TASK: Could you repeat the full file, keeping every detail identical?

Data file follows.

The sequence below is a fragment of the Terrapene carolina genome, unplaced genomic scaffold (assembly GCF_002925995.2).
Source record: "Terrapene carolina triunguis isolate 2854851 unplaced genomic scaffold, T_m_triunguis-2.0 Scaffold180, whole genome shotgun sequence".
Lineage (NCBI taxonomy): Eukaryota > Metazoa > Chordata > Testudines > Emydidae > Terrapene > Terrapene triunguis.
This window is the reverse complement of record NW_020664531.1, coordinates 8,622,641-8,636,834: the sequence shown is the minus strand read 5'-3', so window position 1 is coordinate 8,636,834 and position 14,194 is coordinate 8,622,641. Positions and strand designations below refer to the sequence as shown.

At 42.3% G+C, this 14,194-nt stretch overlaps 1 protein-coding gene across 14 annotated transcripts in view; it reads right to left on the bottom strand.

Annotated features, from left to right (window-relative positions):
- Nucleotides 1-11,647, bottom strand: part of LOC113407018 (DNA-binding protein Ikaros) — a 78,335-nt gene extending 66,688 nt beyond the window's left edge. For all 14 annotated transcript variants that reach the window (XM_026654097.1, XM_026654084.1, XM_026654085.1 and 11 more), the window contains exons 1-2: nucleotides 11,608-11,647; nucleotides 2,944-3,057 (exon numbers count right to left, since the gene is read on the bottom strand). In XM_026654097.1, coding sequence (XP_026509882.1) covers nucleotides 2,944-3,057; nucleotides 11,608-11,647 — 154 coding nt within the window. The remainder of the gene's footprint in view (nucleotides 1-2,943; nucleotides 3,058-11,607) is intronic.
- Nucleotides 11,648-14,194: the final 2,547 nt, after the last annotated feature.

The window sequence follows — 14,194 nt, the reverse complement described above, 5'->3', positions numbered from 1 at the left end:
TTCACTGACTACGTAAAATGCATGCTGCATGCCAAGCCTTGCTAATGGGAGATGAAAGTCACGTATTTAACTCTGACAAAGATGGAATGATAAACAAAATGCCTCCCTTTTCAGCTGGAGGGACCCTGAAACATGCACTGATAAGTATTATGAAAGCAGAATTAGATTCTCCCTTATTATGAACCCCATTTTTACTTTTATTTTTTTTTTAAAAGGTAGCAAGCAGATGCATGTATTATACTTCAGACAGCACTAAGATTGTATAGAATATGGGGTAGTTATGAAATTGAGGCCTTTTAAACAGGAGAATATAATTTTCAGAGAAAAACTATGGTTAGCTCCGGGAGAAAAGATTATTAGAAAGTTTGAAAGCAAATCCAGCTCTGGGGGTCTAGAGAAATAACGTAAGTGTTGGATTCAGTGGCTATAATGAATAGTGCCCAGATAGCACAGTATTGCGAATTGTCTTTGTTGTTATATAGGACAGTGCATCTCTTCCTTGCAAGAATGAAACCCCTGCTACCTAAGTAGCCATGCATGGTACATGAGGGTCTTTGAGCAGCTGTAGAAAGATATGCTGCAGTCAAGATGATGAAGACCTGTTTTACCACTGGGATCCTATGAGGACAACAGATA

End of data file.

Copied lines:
The sequence below is a fragment of the Terrapene carolina genome, unplaced genomic scaffold (assembly GCF_002925995.2).
Source record: "Terrapene carolina triunguis isolate 2854851 unplaced genomic scaffold, T_m_triunguis-2.0 Scaffold180, whole genome shotgun sequence".
Lineage (NCBI taxonomy): Eukaryota > Metazoa > Chordata > Testudines > Emydidae > Terrapene > Terrapene triunguis.
This window is the reverse complement of record NW_020664531.1, coordinates 8,622,641-8,636,834: the sequence shown is the minus strand read 5'-3', so window position 1 is coordinate 8,636,834 and position 14,194 is coordinate 8,622,641. Positions and strand designations below refer to the sequence as shown.

At 42.3% G+C, this 14,194-nt stretch overlaps 1 protein-coding gene across 14 annotated transcripts in view; it reads right to left on the bottom strand.

Annotated features, from left to right (window-relative positions):
- Nucleotides 1-11,647, bottom strand: part of LOC113407018 (DNA-binding protein Ikaros) — a 78,335-nt gene extending 66,688 nt beyond the window's left edge. For all 14 annotated transcript variants that reach the window (XM_026654097.1, XM_026654084.1, XM_026654085.1 and 11 more), the window contains exons 1-2: nucleotides 11,608-11,647; nucleotides 2,944-3,057 (exon numbers count right to left, since the gene is read on the bottom strand). In XM_026654097.1, coding sequence (XP_026509882.1) covers nucleotides 2,944-3,057; nucleotides 11,608-11,647 — 154 coding nt within the window. The remainder of the gene's footprint in view (nucleotides 1-2,943; nucleotides 3,058-11,607) is intronic.
- Nucleotides 11,648-14,194: the final 2,547 nt, after the last annotated feature.

The window sequence follows — 14,194 nt, the reverse complement described above, 5'->3', positions numbered from 1 at the left end:
TTCACTGACTACGTAAAATGCATGCTGCATGCCAAGCCTTGCTAATGGGAGATGAAAGTCACGTATTTAACTCTGACAAAGATGGAATGATAAACAAAATGCCTCCCTTTTCAGCTGGAGGGACCCTGAAACATGCACTGATAAGTATTATGAAAGCAGAATTAGATTCTCCCTTATTATGAACCCCATTTTTACTTTTATTTTTTTTTTAAAAGGTAGCAAGCAGATGCATGTATTATACTTCAGACAGCACTAAGATTGTATAGAATATGGGGTAGTTATGAAATTGAGGCCTTTTAAACAGGAGAATATAATTTTCAGAGAAAAACTATGGTTAGCTCCGGGAGAAAAGATTATTAGAAAGTTTGAAAGCAAATCCAGCTCTGGGGGTCTAGAGAAATAACGTAAGTGTTGGATTCAGTGGCTATAATGAATAGTGCCCAGATAGCACAGTATTGCGAATTGTCTTTGTTGTTATATAGGACAGTGCATCTCTTCCTTGCAAGAATGAAACCCCTGCTACCTAAGTAGCCATGCATGGTACATGAGGGTCTTTGAGCAGCTGTAGAAAGATATGCTGCAGTCAAGATGATGAAGACCTGTTTTACCACTGGGATCCTATGAGGACAACAGATA